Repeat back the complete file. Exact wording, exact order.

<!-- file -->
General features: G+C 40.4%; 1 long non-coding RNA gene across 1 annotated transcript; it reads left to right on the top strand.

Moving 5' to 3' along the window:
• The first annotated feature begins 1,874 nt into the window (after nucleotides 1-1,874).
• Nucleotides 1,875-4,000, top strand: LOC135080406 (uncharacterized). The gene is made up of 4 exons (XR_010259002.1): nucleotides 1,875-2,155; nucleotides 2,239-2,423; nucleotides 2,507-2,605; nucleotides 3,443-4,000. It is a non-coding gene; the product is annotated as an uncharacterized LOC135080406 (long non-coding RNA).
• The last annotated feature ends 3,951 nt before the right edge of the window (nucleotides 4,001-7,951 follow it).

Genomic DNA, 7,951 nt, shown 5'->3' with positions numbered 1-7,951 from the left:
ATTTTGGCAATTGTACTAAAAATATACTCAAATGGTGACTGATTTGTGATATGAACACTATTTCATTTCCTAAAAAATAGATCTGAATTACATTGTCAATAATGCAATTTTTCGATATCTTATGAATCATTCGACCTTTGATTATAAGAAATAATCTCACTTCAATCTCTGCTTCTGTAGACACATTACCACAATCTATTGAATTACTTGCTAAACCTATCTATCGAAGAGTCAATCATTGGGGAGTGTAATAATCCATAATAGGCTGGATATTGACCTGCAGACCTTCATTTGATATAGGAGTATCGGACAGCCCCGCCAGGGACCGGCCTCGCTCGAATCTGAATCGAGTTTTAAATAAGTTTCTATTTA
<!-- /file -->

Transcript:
General features: G+C 40.4%; 1 long non-coding RNA gene across 1 annotated transcript; it reads left to right on the top strand.

Moving 5' to 3' along the window:
• The first annotated feature begins 1,874 nt into the window (after nucleotides 1-1,874).
• Nucleotides 1,875-4,000, top strand: LOC135080406 (uncharacterized). The gene is made up of 4 exons (XR_010259002.1): nucleotides 1,875-2,155; nucleotides 2,239-2,423; nucleotides 2,507-2,605; nucleotides 3,443-4,000. It is a non-coding gene; the product is annotated as an uncharacterized LOC135080406 (long non-coding RNA).
• The last annotated feature ends 3,951 nt before the right edge of the window (nucleotides 4,001-7,951 follow it).

Genomic DNA, 7,951 nt, shown 5'->3' with positions numbered 1-7,951 from the left:
ATTTTGGCAATTGTACTAAAAATATACTCAAATGGTGACTGATTTGTGATATGAACACTATTTCATTTCCTAAAAAATAGATCTGAATTACATTGTCAATAATGCAATTTTTCGATATCTTATGAATCATTCGACCTTTGATTATAAGAAATAATCTCACTTCAATCTCTGCTTCTGTAGACACATTACCACAATCTATTGAATTACTTGCTAAACCTATCTATCGAAGAGTCAATCATTGGGGAGTGTAATAATCCATAATAGGCTGGATATTGACCTGCAGACCTTCATTTGATATAGGAGTATCGGACAGCCCCGCCAGGGACCGGCCTCGCTCGAATCTGAATCGAGTTTTAAATAAGTTTCTATTTA